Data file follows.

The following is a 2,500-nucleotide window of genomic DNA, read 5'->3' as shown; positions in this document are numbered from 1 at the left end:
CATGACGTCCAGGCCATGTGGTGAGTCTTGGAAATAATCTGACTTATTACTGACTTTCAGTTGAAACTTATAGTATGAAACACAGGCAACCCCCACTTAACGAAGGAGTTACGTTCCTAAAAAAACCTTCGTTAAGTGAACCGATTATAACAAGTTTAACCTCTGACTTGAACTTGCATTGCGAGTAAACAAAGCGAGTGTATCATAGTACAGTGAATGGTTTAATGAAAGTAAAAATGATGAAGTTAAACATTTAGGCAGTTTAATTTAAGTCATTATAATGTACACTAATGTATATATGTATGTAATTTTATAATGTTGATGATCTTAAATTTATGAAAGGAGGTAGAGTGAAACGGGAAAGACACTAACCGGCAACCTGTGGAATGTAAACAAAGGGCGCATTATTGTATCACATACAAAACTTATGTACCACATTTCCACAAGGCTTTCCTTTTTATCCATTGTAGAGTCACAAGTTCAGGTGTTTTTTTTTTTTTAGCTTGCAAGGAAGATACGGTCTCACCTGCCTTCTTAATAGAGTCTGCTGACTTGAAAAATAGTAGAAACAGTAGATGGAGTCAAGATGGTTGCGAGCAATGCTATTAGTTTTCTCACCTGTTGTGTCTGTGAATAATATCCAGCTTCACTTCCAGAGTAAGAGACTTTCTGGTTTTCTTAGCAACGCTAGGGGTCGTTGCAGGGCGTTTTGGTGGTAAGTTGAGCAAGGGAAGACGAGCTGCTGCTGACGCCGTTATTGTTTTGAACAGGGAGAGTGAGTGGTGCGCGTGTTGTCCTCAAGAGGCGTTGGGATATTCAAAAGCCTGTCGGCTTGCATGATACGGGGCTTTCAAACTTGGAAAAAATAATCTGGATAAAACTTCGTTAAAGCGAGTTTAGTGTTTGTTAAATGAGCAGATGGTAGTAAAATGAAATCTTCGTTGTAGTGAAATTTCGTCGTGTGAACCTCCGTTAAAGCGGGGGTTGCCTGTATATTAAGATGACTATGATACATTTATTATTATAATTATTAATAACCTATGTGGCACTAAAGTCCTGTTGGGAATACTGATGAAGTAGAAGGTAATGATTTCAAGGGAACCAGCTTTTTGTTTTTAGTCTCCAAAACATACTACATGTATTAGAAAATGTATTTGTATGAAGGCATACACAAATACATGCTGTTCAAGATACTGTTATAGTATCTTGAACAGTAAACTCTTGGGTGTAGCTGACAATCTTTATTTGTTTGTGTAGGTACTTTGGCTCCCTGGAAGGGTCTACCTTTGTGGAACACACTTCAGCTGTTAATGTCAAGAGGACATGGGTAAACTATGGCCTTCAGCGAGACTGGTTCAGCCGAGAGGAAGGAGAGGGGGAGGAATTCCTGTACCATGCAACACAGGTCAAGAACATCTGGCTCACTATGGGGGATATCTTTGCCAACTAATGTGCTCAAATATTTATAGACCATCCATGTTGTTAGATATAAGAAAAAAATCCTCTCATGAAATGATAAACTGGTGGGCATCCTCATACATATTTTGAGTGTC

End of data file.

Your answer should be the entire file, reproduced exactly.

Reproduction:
The following is a 2,500-nucleotide window of genomic DNA, read 5'->3' as shown; positions in this document are numbered from 1 at the left end:
CATGACGTCCAGGCCATGTGGTGAGTCTTGGAAATAATCTGACTTATTACTGACTTTCAGTTGAAACTTATAGTATGAAACACAGGCAACCCCCACTTAACGAAGGAGTTACGTTCCTAAAAAAACCTTCGTTAAGTGAACCGATTATAACAAGTTTAACCTCTGACTTGAACTTGCATTGCGAGTAAACAAAGCGAGTGTATCATAGTACAGTGAATGGTTTAATGAAAGTAAAAATGATGAAGTTAAACATTTAGGCAGTTTAATTTAAGTCATTATAATGTACACTAATGTATATATGTATGTAATTTTATAATGTTGATGATCTTAAATTTATGAAAGGAGGTAGAGTGAAACGGGAAAGACACTAACCGGCAACCTGTGGAATGTAAACAAAGGGCGCATTATTGTATCACATACAAAACTTATGTACCACATTTCCACAAGGCTTTCCTTTTTATCCATTGTAGAGTCACAAGTTCAGGTGTTTTTTTTTTTTTAGCTTGCAAGGAAGATACGGTCTCACCTGCCTTCTTAATAGAGTCTGCTGACTTGAAAAATAGTAGAAACAGTAGATGGAGTCAAGATGGTTGCGAGCAATGCTATTAGTTTTCTCACCTGTTGTGTCTGTGAATAATATCCAGCTTCACTTCCAGAGTAAGAGACTTTCTGGTTTTCTTAGCAACGCTAGGGGTCGTTGCAGGGCGTTTTGGTGGTAAGTTGAGCAAGGGAAGACGAGCTGCTGCTGACGCCGTTATTGTTTTGAACAGGGAGAGTGAGTGGTGCGCGTGTTGTCCTCAAGAGGCGTTGGGATATTCAAAAGCCTGTCGGCTTGCATGATACGGGGCTTTCAAACTTGGAAAAAATAATCTGGATAAAACTTCGTTAAAGCGAGTTTAGTGTTTGTTAAATGAGCAGATGGTAGTAAAATGAAATCTTCGTTGTAGTGAAATTTCGTCGTGTGAACCTCCGTTAAAGCGGGGGTTGCCTGTATATTAAGATGACTATGATACATTTATTATTATAATTATTAATAACCTATGTGGCACTAAAGTCCTGTTGGGAATACTGATGAAGTAGAAGGTAATGATTTCAAGGGAACCAGCTTTTTGTTTTTAGTCTCCAAAACATACTACATGTATTAGAAAATGTATTTGTATGAAGGCATACACAAATACATGCTGTTCAAGATACTGTTATAGTATCTTGAACAGTAAACTCTTGGGTGTAGCTGACAATCTTTATTTGTTTGTGTAGGTACTTTGGCTCCCTGGAAGGGTCTACCTTTGTGGAACACACTTCAGCTGTTAATGTCAAGAGGACATGGGTAAACTATGGCCTTCAGCGAGACTGGTTCAGCCGAGAGGAAGGAGAGGGGGAGGAATTCCTGTACCATGCAACACAGGTCAAGAACATCTGGCTCACTATGGGGGATATCTTTGCCAACTAATGTGCTCAAATATTTATAGACCATCCATGTTGTTAGATATAAGAAAAAAATCCTCTCATGAAATGATAAACTGGTGGGCATCCTCATACATATTTTGAGTGTC